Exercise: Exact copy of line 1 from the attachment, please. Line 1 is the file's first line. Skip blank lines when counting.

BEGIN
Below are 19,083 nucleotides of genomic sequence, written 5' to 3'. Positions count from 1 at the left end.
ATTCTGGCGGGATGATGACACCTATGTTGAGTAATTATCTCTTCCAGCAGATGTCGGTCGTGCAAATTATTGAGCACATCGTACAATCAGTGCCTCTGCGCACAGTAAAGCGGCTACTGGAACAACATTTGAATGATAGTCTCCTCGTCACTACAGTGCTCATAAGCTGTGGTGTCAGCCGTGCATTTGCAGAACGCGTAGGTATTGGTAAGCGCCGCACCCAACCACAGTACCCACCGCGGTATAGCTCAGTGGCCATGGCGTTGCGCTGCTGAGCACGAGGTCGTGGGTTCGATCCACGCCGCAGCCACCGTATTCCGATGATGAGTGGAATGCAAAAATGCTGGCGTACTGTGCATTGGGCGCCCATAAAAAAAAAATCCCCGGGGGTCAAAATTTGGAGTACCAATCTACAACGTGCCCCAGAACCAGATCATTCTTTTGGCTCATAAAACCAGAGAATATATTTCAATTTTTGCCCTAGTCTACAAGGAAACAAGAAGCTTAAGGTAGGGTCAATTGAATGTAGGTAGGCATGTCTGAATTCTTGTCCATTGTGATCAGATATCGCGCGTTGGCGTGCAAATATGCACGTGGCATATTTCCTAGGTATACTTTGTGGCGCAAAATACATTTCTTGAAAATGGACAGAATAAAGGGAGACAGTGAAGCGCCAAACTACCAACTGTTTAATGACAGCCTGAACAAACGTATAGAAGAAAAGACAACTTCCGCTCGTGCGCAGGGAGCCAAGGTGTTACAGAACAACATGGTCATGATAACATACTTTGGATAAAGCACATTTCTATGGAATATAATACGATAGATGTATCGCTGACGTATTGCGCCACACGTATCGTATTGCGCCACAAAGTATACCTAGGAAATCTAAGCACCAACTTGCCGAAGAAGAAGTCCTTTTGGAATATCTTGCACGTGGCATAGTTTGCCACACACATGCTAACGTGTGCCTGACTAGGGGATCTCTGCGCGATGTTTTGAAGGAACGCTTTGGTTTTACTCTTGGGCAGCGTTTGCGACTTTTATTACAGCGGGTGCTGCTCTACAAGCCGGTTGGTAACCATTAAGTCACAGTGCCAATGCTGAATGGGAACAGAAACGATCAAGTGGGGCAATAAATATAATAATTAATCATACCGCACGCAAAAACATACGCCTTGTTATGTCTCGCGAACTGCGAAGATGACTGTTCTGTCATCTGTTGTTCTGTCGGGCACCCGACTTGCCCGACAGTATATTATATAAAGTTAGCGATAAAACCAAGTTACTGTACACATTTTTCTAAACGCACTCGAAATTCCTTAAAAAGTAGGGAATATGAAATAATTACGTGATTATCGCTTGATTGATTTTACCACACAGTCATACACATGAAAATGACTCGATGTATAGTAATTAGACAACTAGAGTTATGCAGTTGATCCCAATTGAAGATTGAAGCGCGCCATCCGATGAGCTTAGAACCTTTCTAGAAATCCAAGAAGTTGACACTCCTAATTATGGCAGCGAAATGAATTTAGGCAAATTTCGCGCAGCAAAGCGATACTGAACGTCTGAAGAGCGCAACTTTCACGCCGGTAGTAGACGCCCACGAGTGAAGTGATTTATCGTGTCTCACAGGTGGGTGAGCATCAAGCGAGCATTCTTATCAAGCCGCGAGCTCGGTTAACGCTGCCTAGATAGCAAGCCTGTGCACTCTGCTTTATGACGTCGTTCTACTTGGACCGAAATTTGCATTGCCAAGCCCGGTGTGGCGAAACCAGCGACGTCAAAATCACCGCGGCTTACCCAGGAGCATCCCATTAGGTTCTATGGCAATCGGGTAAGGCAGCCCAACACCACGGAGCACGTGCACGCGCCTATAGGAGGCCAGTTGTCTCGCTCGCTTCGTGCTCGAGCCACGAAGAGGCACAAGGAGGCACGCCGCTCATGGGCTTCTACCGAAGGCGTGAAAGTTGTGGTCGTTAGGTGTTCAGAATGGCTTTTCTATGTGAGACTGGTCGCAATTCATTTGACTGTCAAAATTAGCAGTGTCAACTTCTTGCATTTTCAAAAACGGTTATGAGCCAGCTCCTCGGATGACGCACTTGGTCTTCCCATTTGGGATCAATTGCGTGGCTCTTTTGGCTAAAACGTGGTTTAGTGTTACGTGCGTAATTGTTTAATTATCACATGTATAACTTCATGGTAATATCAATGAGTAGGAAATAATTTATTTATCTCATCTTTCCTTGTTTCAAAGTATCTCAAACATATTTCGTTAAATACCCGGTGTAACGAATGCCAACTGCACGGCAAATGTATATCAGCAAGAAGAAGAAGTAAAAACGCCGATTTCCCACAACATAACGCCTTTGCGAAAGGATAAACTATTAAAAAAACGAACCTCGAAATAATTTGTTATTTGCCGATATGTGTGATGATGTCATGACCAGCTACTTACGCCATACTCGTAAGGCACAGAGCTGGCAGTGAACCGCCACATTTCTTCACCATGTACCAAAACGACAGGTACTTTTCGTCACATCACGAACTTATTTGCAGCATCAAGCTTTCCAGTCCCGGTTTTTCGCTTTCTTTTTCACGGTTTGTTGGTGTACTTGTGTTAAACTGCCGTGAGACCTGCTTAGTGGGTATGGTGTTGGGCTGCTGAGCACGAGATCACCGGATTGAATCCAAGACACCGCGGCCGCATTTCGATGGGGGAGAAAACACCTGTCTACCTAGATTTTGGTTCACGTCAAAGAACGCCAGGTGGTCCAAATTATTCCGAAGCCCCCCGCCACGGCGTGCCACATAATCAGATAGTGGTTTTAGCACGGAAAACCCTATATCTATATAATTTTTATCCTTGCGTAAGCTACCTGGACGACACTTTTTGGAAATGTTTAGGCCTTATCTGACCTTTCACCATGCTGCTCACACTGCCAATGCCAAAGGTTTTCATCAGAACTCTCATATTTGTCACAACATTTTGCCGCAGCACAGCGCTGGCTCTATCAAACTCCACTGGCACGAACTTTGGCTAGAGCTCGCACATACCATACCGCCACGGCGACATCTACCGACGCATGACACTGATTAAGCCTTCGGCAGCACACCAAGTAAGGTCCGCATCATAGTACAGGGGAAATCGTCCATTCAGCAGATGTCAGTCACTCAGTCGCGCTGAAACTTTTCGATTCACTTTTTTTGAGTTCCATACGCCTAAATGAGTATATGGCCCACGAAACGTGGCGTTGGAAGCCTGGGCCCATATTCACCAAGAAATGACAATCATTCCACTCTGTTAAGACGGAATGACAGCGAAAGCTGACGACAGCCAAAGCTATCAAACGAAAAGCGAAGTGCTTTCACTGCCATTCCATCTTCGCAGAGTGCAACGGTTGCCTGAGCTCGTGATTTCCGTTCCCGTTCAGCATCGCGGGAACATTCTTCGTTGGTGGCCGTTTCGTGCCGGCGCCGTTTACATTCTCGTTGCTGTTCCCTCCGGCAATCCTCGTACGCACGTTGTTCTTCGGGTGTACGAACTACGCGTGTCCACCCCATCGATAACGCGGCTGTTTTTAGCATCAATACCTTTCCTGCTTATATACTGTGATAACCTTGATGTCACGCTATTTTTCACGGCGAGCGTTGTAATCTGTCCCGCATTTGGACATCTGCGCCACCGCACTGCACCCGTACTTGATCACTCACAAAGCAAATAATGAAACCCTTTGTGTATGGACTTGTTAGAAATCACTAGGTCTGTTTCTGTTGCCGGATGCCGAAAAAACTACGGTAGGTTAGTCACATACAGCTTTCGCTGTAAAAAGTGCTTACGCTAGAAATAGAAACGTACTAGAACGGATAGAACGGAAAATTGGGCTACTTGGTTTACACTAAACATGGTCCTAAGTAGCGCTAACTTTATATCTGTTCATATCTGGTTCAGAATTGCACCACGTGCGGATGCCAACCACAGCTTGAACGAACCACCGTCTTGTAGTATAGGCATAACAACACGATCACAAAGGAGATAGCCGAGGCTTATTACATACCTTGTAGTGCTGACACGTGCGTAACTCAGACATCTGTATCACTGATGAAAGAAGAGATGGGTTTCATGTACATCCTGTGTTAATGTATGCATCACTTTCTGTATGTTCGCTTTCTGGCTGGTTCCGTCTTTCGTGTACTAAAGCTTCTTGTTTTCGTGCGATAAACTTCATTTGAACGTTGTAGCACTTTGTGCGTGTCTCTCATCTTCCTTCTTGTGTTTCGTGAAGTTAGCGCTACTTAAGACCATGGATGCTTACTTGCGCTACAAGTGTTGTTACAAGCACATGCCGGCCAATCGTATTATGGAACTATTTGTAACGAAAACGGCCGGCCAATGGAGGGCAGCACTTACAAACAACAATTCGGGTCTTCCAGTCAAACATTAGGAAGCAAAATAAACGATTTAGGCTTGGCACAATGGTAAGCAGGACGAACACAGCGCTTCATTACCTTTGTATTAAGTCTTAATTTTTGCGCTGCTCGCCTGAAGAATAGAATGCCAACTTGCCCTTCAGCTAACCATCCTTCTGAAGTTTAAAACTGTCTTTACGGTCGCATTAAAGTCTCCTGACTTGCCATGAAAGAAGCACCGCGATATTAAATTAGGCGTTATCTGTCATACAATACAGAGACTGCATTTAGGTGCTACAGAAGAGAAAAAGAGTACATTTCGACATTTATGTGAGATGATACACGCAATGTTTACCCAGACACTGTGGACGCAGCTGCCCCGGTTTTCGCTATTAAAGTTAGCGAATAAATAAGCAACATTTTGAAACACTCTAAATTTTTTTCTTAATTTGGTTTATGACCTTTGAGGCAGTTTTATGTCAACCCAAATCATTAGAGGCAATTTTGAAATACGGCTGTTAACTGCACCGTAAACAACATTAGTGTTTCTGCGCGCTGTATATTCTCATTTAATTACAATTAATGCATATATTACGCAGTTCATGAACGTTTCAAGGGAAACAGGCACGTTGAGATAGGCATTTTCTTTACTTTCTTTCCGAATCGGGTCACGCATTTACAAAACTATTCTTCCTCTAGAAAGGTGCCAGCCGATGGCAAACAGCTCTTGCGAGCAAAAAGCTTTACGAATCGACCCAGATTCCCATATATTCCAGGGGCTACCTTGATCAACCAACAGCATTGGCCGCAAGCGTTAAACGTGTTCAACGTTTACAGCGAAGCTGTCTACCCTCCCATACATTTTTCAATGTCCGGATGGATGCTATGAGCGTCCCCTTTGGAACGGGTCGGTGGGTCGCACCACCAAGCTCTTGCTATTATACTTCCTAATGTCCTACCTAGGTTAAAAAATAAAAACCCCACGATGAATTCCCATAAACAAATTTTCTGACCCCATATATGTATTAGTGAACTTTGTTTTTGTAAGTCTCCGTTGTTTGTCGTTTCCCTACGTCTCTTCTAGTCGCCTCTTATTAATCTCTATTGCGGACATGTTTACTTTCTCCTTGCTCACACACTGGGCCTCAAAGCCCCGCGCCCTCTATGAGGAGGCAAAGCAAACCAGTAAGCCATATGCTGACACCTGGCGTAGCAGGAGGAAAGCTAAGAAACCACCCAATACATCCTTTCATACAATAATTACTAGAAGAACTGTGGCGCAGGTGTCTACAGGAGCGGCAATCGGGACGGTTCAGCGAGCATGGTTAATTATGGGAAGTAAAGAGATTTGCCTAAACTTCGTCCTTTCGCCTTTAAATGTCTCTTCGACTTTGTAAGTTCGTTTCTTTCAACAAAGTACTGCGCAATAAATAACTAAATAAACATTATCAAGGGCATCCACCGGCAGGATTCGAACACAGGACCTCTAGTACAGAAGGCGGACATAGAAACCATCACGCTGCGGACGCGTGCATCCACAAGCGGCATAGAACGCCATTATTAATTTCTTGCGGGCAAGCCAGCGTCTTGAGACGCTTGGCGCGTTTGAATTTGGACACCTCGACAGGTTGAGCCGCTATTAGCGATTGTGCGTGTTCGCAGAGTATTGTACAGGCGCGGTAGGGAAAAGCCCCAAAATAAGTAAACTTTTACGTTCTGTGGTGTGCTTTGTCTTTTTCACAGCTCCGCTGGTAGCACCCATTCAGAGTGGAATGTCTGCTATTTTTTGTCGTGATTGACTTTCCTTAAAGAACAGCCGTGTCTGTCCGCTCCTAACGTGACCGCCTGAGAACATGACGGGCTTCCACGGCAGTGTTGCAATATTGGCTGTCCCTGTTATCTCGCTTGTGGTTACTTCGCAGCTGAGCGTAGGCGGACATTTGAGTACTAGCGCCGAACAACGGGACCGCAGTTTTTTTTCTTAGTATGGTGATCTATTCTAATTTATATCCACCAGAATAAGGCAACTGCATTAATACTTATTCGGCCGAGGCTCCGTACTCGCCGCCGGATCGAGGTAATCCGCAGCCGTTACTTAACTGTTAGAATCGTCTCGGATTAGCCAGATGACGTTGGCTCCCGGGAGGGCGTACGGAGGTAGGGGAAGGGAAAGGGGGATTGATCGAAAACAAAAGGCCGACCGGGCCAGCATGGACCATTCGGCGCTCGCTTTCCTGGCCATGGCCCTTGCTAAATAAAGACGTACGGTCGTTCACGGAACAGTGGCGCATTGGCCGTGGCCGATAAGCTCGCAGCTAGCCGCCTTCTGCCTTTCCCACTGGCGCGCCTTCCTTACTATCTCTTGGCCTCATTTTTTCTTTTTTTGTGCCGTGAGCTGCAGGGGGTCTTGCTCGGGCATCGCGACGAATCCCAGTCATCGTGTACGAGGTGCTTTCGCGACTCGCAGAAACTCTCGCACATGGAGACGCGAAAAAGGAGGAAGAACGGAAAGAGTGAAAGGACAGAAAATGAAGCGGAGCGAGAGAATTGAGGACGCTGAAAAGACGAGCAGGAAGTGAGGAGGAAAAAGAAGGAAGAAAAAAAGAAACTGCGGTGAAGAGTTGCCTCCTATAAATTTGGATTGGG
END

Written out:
Below are 19,083 nucleotides of genomic sequence, written 5' to 3'. Positions count from 1 at the left end.